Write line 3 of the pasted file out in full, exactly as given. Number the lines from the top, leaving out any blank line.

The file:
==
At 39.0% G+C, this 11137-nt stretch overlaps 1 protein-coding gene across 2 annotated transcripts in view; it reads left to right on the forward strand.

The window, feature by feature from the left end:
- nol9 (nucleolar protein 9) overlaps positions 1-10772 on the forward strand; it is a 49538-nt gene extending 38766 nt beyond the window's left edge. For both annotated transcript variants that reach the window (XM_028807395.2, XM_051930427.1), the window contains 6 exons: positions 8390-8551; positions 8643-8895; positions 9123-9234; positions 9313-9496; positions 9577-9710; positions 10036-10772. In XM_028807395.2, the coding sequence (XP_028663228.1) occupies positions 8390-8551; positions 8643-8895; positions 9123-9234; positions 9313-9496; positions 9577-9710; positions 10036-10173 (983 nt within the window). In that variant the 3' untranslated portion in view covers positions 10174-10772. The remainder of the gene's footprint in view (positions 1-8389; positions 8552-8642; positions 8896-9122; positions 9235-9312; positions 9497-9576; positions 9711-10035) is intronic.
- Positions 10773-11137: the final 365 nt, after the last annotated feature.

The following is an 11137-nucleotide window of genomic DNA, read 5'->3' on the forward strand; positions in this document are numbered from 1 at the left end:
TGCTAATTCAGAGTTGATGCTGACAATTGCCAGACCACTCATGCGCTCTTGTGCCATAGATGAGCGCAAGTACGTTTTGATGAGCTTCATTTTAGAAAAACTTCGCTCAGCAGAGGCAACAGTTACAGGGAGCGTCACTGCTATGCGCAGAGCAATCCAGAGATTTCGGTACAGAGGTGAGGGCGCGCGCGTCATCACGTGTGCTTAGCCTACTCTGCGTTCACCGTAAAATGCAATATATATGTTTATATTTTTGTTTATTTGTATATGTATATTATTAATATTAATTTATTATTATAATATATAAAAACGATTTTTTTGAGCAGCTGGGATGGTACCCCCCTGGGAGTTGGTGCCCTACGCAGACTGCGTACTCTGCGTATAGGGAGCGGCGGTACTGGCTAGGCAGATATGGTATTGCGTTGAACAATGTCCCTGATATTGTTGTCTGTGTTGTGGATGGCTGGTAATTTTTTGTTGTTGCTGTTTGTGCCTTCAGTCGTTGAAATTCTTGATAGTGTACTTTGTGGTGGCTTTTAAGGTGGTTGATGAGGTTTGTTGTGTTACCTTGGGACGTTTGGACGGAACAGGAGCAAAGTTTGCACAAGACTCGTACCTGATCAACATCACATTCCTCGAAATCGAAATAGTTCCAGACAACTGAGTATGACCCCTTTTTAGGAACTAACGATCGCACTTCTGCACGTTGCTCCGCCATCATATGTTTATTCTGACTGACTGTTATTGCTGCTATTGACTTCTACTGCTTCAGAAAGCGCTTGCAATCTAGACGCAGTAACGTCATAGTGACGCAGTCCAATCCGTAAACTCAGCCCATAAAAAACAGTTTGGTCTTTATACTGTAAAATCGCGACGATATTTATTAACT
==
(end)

- nol9 (nucleolar protein 9) overlaps positions 1-10772 on the forward strand; it is a 49538-nt gene extending 38766 nt beyond the window's left edge. For both annotated transcript variants that reach the window (XM_028807395.2, XM_051930427.1), the window contains 6 exons: positions 8390-8551; positions 8643-8895; positions 9123-9234; positions 9313-9496; positions 9577-9710; positions 10036-10772. In XM_028807395.2, the coding sequence (XP_028663228.1) occupies positions 8390-8551; positions 8643-8895; positions 9123-9234; positions 9313-9496; positions 9577-9710; positions 10036-10173 (983 nt within the window). In that variant the 3' untranslated portion in view covers positions 10174-10772. The remainder of the gene's footprint in view (positions 1-8389; positions 8552-8642; positions 8896-9122; positions 9235-9312; positions 9497-9576; positions 9711-10035) is intronic.